Although O859585 solely exerted profound anti-HCV activity, we explored the possible role of O859585 in combination therapy for HCV patients. For this purpose, Huh7.5 cells infected with Jc1 were co-treated with either O859585 and sofosbuvir, or O859585 and IFNα. We showed that O859585 exerted an additive effect on anti-HCV activity in combination with either sofosbuvir or IFNα. We demonstrated that the additive antiviral effect of O859585 was markedly higher in combination with sofosbuvir than in combination with IFNα. Using primary human hepatocytes as an experimental model, we further verified an additive effect of O859585 on anti-HCV activity in combination with either sofosbuvir or IFNα. Most importantly, triple combination of O859585/sofosbuvir/IFNα exerted the highest anti-HCV activity in a synergistic fashion. Since the main target of O859585 is the entry of HCV infection, O859585 may be considered as a potential therapeutic candidate for liver transplantation, a primary option for curing end-stage liver disease associated with HCV. It has been previously reported that HCV reinfection in allograft is inevitable after transplantation, and treatment with PegIFNα plus ribavirin or neutralizing antibodies is almost ineffective29,30,31. We therefore postulate that O859585 may be a potential candidate to overcome this issue. Taken together, our study demonstrated that O859585 could be employed as a combinatorial therapeutic agent for the treatment of HCV infection.

Methods

Cell culture

Huh7.5 cells were cultured in Dulbecco’s modified Eagle’s medium (DMEM) supplemented with 10% fetal bovine serum (FBS), 1% nonessential amino acids, and 1% penicillin-streptomycin in 5% CO2 at 37 °C. HEK293T cells were grown in DMEM containing 5% FBS. Huh7 cells harboring HCV subgenomic replicon derived from genotype 1b or 2a, and IFN-cured cells were grown as reported previously18. Primary human hepatocytes (Invitrogen) were cultured as we reported previously14.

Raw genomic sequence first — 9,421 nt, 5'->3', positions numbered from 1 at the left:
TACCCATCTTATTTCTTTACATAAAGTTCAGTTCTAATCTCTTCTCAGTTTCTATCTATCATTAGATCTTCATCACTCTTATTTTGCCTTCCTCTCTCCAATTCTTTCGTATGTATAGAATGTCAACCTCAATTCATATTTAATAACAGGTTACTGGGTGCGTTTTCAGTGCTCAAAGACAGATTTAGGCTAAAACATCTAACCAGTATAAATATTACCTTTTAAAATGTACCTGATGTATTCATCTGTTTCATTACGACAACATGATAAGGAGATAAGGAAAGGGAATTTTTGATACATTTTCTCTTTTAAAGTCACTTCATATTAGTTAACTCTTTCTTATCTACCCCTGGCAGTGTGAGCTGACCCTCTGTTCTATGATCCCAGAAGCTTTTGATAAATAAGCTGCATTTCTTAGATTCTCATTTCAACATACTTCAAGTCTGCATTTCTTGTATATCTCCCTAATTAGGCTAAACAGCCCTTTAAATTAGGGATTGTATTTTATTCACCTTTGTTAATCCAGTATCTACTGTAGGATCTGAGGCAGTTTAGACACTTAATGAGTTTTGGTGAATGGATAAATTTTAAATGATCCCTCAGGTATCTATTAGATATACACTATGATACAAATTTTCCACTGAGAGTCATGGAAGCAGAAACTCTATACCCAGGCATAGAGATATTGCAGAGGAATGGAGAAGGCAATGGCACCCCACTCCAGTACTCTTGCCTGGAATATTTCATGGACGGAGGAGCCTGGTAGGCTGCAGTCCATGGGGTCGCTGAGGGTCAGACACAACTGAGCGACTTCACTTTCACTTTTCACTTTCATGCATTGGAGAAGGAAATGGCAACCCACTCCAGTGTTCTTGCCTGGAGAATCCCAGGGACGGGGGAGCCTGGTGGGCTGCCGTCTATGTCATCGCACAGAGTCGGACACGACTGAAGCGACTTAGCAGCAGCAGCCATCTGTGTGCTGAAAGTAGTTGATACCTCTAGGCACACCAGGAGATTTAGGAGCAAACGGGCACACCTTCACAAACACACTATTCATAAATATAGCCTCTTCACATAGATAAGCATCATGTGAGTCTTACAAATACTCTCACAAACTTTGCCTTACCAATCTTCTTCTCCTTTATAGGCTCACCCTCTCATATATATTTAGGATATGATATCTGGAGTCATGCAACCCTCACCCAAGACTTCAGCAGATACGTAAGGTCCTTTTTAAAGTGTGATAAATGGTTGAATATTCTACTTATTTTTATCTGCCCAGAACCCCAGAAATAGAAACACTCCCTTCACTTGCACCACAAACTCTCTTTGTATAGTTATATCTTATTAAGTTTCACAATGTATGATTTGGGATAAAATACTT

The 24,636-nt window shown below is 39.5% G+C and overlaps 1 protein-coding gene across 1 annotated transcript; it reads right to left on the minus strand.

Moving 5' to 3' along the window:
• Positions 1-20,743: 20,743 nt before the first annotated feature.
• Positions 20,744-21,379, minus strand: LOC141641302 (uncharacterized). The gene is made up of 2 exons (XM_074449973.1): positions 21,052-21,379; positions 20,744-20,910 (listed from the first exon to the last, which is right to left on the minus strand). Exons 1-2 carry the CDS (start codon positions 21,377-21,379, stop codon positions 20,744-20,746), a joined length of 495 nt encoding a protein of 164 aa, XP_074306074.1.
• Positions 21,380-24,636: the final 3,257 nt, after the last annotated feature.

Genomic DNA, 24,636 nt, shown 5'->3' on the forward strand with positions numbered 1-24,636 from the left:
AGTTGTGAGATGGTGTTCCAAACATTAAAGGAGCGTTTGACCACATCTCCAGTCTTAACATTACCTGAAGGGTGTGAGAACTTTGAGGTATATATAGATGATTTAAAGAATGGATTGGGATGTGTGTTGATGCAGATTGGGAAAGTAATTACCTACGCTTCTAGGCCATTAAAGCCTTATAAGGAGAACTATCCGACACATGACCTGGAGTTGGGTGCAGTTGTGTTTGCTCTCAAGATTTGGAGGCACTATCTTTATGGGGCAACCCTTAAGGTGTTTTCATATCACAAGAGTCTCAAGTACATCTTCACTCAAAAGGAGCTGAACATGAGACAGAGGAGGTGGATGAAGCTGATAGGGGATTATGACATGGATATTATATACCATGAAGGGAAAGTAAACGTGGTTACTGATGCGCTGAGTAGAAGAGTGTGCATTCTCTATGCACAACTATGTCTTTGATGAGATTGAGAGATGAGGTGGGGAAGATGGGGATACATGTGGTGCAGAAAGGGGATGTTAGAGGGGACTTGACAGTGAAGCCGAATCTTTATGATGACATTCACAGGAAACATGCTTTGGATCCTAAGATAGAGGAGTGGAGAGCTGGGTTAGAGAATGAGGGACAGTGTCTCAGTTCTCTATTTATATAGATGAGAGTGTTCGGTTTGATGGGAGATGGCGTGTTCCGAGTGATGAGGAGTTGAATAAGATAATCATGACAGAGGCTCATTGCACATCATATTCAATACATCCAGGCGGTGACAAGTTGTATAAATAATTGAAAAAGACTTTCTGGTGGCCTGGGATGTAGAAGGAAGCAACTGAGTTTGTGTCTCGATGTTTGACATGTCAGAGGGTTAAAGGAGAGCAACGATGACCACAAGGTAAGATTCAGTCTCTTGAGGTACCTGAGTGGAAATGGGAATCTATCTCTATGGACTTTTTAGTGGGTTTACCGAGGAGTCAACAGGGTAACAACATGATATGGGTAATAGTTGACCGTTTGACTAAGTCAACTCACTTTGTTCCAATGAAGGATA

Antibodies and reagents

Antibodies were purchased from the following sources: anti-CD81 antibody was from BD Pharmingen, mouse anti-actin antibody was from Sigma-Aldrich, and ISG15 and MxA antibodies were from Santa Cruz. HCV core, NS3, NS5A antibodies have been described elsewhere14. HCV E2 antibody was a gift from Dr. Jean Dubuisson (Institut Pasteur de Lille). Tylophorine was purchased from Alexis Biochemicals. O859585, T298875, and Sofosbuvir were purchased from Toronto Research Chemicals and MedChemexpress.

Preparation of infectious HCV

HCVcc was generated as described previously18. Briefly, the monolayer of Huh7.5 cells was washed twice in PBS, trypsinized, and resuspended at a concentration of 5 × 106 cells/ml in Opti-MEM (Invitrogen, Carlsbad, CA). After centrifugation at 850 rpm for 3 min, the cells were resuspended in 360 µl of cytomix solution containing 2 mM ATP and 5 mM glutathione. The cells were then mixed with 10 µg of Jc1 RNA and were electroporated using the Gene Pulser Xcell (Bio-Rad Laboratories, Hercules, CA) in a 4-mm gap cuvette. Cell culture supernatants were collected at 4 days after electroporation using a 0.45 µm syringe.

Western blot analysis

Cells were washed twice with cold PBS and lysed in radioimmunoprecipitation assay (RIPA) buffer containing 20 mM Tris HCl (pH 7.2), 150 mM NaCl, 1% NP-40, 10 mM NaF, 30 mM sodium pyrophosphate, 1 mM EDTA, 1 mM Na3VO4, 1 mM phenylmethylsulfonyl fluoride (PMSF), and protease inhibitor cocktail for 15 min on ice. The samples were centrifuged at 13,000 rpm for 10 min at 4 °C. The supernatant was collected and protein concentration was determined by the Bradford assay kit (Bio-Rad). Equal amounts of protein were subjected to SDS-PAGE and electrotransferred to a nitrocellulose membrane. The membrane was blocked in Tris-buffered saline (TBS)-Tween (20 mM Tris-HCl (pH 7.6), 150 mM NaCl, and 0.25% Tween 20) containing 5% nonfat dry milk for 1 h. The membrane was further incubated with the indicated primary antibodies and followed by either rabbit or mouse secondary antibodies for 1 h at room temperature. Proteins were detected using an ECL kit (Abfrontier).

Quantification of RNA

Total RNAs were isolated from cells using RiboEx LS reagent (Geneall Biotechnology) according to the manufacturer’s instructions. cDNAs were synthesized by using a cDNA synthesis kit (Toyobo). Quantitative real-time PCR (qRT-PCR) experiments were performed using a CFX Connect real-time system (Bio-Rad Laboratories, Hercules, CA) with following primers: HCV-specific primers (sense, 5′-TTA GTA TGA GAG TCG TAC AGC CTC CAG-3′; antisense, 5′-GGC ATA GAG TGG GTT TAT CCA AGA AAG G-3′), β-actin-specific primers (sense,5′-TGA CAG CAG TCG GTT GGA GCG-3′; antisense, 5′-GAC TTC CTG TAA CAA CGC ATC TCA TA-3′) as we reported previously14,18.